After graduating from Peking University, Liu earned a master's degree in computer science at Harvard University. She joined investment bank Goldman Sachs in 2002, became an executive director at Goldman Sachs Asia in 2008 and managing director in 2012.
She recalled the impact of Goldman's culture of teamwork, noting how a colleague in New York responded nonchalantly to her 3 a.m. phone call requesting emergency help. The overall approach, bringing colleagues together to meet an array of challenges and pulling off one success after another, has proved vital at Didi as well, Liu noted.
Catching the cab
A turning point came in 2014. Liu recounted how hard it was to find taxis in Beijing, particularly with her three children in tow. She then came across Didi as an investment target and saw potential for strong growth.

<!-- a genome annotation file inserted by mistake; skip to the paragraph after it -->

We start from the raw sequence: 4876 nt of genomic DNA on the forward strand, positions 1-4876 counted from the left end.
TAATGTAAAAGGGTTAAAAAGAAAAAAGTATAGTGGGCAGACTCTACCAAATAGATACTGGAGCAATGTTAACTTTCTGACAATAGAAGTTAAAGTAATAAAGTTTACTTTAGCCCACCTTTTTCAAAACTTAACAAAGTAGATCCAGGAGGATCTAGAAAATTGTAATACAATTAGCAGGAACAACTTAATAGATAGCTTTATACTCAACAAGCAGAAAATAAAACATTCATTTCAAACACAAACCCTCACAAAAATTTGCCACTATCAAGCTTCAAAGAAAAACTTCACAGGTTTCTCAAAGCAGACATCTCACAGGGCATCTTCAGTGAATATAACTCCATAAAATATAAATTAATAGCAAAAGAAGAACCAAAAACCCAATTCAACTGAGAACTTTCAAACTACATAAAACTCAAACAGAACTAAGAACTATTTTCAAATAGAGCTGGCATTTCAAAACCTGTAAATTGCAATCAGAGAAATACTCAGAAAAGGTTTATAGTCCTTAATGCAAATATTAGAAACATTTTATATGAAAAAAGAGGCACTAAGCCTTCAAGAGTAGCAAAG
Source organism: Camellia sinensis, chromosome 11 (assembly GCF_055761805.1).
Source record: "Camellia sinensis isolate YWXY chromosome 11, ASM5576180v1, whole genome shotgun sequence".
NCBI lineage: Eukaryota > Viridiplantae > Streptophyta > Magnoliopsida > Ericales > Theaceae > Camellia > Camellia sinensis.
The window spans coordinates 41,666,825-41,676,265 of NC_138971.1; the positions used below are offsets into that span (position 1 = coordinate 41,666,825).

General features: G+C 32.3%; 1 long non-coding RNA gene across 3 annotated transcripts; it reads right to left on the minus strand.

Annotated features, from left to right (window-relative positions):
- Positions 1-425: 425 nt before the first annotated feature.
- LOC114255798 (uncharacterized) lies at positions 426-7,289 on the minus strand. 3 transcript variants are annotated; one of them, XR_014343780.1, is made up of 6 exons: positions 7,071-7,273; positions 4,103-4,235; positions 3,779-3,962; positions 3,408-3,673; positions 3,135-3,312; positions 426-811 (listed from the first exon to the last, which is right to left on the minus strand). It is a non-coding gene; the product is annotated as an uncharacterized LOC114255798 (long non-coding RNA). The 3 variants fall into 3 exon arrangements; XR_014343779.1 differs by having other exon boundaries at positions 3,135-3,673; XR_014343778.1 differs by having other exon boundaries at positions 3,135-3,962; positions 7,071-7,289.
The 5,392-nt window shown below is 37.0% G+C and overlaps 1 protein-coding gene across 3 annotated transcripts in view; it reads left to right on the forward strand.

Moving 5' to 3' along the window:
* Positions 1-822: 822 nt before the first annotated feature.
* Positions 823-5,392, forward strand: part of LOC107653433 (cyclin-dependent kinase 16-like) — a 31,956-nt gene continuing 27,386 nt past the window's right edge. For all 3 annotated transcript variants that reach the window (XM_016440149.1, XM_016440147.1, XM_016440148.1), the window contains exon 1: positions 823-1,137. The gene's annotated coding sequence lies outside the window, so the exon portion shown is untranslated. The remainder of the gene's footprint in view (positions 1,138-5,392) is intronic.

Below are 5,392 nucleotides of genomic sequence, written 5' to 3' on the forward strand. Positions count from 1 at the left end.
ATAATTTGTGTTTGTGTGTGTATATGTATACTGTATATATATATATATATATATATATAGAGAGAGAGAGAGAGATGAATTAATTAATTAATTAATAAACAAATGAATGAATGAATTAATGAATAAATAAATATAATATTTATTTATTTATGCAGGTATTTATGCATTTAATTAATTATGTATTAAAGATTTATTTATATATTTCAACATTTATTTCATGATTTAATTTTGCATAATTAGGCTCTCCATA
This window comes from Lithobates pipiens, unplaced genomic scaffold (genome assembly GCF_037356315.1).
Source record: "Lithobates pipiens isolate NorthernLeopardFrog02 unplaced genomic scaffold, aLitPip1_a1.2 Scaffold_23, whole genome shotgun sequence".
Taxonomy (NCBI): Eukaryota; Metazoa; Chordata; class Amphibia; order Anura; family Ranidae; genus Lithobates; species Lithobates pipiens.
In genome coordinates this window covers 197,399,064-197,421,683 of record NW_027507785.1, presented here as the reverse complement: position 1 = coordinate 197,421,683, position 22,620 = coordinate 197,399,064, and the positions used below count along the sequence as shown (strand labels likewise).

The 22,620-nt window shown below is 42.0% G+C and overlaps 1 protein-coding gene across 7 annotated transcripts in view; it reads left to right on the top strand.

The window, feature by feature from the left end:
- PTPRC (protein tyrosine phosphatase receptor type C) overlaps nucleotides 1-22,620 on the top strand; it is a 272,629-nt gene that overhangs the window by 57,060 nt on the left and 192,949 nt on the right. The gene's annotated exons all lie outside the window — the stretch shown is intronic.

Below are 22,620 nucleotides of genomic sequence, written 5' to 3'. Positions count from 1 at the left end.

"I was impressed with the founder's convictions, wisdom and perceptiveness. Leaving Goldman was the hardest decision in my life, but I did not want to miss the opportunity of joining Didi," she said.
Didi lost no time in putting Liu's talents to work, winning investments from Alibaba and SoftBank Group in 2016. Liu also negotiated directly with Apple CEO Tim Cook, securing $1 billion in funding in less than a month.
She played a key role in facilitating the February 2015 merger agreement with Kuaidi Dache. Didi, employing Tencent's WeChat Pay mobile payments service, and Kuaidi, using Alibaba's Alipay, were locked in a war of attrition by constantly cutting prices and offering drivers incentives.
Liu tapped her Goldman Sachs connections to bring that fierce battle to a close.